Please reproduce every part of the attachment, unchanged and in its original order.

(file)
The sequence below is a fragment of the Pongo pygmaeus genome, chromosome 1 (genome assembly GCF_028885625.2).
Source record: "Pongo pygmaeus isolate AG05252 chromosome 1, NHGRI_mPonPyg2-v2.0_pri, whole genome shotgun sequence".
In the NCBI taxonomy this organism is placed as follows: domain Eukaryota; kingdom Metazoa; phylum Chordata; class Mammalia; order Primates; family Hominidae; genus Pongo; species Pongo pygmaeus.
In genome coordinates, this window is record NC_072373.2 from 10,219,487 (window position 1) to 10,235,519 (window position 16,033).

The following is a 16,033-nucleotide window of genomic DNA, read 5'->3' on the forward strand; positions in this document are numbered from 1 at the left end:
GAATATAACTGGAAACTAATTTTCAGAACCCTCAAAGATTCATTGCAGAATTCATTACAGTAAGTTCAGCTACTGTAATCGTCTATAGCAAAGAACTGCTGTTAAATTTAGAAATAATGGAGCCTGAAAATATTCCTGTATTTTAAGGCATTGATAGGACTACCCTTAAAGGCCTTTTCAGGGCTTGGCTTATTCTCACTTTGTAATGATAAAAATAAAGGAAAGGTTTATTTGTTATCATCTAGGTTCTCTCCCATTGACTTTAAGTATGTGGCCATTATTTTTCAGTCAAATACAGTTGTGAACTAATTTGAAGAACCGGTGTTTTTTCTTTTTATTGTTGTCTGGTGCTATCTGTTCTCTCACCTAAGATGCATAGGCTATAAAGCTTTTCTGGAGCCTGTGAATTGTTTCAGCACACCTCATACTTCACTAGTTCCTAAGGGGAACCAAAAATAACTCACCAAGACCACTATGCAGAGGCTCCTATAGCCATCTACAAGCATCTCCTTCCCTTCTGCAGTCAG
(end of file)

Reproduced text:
The sequence below is a fragment of the Pongo pygmaeus genome, chromosome 1 (genome assembly GCF_028885625.2).
Source record: "Pongo pygmaeus isolate AG05252 chromosome 1, NHGRI_mPonPyg2-v2.0_pri, whole genome shotgun sequence".
In the NCBI taxonomy this organism is placed as follows: domain Eukaryota; kingdom Metazoa; phylum Chordata; class Mammalia; order Primates; family Hominidae; genus Pongo; species Pongo pygmaeus.
In genome coordinates, this window is record NC_072373.2 from 10,219,487 (window position 1) to 10,235,519 (window position 16,033).

The following is a 16,033-nucleotide window of genomic DNA, read 5'->3' on the forward strand; positions in this document are numbered from 1 at the left end:
GAATATAACTGGAAACTAATTTTCAGAACCCTCAAAGATTCATTGCAGAATTCATTACAGTAAGTTCAGCTACTGTAATCGTCTATAGCAAAGAACTGCTGTTAAATTTAGAAATAATGGAGCCTGAAAATATTCCTGTATTTTAAGGCATTGATAGGACTACCCTTAAAGGCCTTTTCAGGGCTTGGCTTATTCTCACTTTGTAATGATAAAAATAAAGGAAAGGTTTATTTGTTATCATCTAGGTTCTCTCCCATTGACTTTAAGTATGTGGCCATTATTTTTCAGTCAAATACAGTTGTGAACTAATTTGAAGAACCGGTGTTTTTTCTTTTTATTGTTGTCTGGTGCTATCTGTTCTCTCACCTAAGATGCATAGGCTATAAAGCTTTTCTGGAGCCTGTGAATTGTTTCAGCACACCTCATACTTCACTAGTTCCTAAGGGGAACCAAAAATAACTCACCAAGACCACTATGCAGAGGCTCCTATAGCCATCTACAAGCATCTCCTTCCCTTCTGCAGTCAG